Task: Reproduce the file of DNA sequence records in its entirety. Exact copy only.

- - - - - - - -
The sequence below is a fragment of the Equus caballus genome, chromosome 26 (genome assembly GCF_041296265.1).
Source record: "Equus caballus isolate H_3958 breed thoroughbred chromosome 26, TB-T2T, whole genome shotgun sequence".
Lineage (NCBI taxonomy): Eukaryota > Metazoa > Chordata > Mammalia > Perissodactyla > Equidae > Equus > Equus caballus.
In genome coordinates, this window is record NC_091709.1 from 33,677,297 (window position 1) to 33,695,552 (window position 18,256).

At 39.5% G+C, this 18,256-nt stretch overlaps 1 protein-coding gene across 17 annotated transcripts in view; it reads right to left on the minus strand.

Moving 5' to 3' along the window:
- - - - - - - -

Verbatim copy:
The sequence below is a fragment of the Equus caballus genome, chromosome 26 (genome assembly GCF_041296265.1).
Source record: "Equus caballus isolate H_3958 breed thoroughbred chromosome 26, TB-T2T, whole genome shotgun sequence".
Lineage (NCBI taxonomy): Eukaryota > Metazoa > Chordata > Mammalia > Perissodactyla > Equidae > Equus > Equus caballus.
In genome coordinates, this window is record NC_091709.1 from 33,677,297 (window position 1) to 33,695,552 (window position 18,256).

At 39.5% G+C, this 18,256-nt stretch overlaps 1 protein-coding gene across 17 annotated transcripts in view; it reads right to left on the minus strand.

Moving 5' to 3' along the window: